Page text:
We’ve often heard the phrase, “Imitation is the sincerest form of flattery.” The idea, simply, is that if you copy someone it is because they are doing something that you like and want to emulate. Though, of course, imitation can also be turned to mimicry, even mockery, it is often, as the phrase above says, flattery.
Hence, these words of Paul: “Therefore be imitators of God as dear children. And walk in love, as Christ also has loved us and given Himself for us, an offering and a sacrifice to
God for a sweet-smelling aroma” (Ephesians 5:3).
Imitators of God? The Creator and Sustainer of the cosmos, the Creator and Sustainer of every one of the estimated two trillion galaxies out there? How could we, who at times have trouble sustaining our own selves, imitate God?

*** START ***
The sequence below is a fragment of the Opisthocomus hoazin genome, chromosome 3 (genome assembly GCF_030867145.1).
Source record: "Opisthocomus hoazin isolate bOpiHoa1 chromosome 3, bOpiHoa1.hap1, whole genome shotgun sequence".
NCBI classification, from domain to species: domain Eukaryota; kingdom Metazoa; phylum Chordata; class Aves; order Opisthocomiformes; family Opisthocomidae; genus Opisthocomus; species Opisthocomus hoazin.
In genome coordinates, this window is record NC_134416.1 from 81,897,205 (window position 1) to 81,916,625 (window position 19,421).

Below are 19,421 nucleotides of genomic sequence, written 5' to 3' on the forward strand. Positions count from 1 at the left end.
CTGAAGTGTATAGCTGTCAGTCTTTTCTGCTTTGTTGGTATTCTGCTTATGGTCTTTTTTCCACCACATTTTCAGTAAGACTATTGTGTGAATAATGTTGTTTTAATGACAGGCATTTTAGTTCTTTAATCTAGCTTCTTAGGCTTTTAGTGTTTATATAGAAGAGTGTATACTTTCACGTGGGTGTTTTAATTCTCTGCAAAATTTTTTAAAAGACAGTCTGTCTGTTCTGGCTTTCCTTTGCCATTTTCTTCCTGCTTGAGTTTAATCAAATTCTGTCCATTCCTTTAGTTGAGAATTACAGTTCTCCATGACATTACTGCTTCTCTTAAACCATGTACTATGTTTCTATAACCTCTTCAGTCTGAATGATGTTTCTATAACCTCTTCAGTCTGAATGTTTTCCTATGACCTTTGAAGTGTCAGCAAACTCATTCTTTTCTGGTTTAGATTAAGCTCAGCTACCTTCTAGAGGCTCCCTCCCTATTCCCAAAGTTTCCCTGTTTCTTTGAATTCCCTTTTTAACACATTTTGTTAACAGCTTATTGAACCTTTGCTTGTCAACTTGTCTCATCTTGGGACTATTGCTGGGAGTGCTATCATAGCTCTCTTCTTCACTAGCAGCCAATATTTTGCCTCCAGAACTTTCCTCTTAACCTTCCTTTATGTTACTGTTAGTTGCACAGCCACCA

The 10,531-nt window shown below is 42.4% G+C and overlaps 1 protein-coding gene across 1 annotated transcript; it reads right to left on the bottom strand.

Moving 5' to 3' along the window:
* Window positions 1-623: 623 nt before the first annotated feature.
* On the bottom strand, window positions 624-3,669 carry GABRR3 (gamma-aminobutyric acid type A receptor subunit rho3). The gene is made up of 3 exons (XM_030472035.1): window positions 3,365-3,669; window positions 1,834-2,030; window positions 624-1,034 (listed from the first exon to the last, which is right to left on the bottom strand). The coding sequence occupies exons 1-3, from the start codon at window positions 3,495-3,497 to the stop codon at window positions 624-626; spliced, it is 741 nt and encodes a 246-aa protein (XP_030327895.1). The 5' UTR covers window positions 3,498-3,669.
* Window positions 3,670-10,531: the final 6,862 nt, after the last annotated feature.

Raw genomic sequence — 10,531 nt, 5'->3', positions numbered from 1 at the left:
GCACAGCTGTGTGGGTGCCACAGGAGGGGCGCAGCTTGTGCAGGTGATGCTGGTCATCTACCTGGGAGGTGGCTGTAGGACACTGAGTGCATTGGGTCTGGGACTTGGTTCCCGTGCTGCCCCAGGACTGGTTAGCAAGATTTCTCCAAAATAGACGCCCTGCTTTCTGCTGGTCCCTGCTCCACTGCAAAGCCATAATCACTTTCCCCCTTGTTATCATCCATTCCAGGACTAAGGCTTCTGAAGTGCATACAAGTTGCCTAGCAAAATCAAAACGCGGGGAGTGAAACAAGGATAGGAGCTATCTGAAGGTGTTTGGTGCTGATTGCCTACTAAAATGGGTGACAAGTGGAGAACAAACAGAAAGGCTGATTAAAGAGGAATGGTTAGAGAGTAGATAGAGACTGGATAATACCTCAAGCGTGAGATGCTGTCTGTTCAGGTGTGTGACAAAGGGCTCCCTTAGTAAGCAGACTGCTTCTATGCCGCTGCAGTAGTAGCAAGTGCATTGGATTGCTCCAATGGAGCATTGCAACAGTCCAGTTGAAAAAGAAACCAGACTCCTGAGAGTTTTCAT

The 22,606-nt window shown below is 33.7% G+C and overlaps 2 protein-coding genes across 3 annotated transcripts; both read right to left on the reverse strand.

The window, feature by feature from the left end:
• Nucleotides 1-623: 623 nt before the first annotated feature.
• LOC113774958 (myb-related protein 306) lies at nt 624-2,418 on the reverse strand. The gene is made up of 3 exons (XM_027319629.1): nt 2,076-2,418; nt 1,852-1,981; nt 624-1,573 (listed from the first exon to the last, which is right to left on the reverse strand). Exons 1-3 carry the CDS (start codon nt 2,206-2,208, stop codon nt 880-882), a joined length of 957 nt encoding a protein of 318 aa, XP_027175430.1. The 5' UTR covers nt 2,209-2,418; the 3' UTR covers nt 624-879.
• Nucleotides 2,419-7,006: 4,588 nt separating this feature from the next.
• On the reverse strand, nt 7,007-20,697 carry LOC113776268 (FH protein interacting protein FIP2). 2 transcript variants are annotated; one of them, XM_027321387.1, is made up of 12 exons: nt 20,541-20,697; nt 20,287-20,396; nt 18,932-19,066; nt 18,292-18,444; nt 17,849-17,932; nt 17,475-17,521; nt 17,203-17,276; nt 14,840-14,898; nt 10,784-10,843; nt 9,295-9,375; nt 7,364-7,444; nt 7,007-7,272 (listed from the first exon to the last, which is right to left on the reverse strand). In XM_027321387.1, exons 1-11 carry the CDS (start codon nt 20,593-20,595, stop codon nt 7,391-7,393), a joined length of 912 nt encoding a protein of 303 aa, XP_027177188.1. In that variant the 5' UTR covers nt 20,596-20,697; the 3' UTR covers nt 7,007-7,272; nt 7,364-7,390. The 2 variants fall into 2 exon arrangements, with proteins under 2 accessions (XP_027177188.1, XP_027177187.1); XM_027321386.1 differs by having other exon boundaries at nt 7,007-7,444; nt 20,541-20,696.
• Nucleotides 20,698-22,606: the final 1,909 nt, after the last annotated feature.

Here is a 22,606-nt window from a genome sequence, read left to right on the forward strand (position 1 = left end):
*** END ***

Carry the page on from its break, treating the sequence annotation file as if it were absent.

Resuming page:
Paul says how. Walk in love, as Christ has loved us. Jesus is the Creator God, the One who made everything “that was made” (John 1:3) and yet He humbled Himself, even to “the death of the cross” (Philippians 2:8). Christ’s coming to this earth and His subsequent self-abnegation, even to having “given Himself for us,” a sacrifice and offering for our sins—which means He substituted Himself for us, paying in Himself for our sins so that we don’t have to—all this points to a self-denying love for the good of others that we can barely comprehend.
But to the degree that we can comprehend it, we are to follow and to imitate. That is, we are to be willing to give of ourselves, selflessly, for the good of others.No question, in this context, imitation is about the best thing we can do.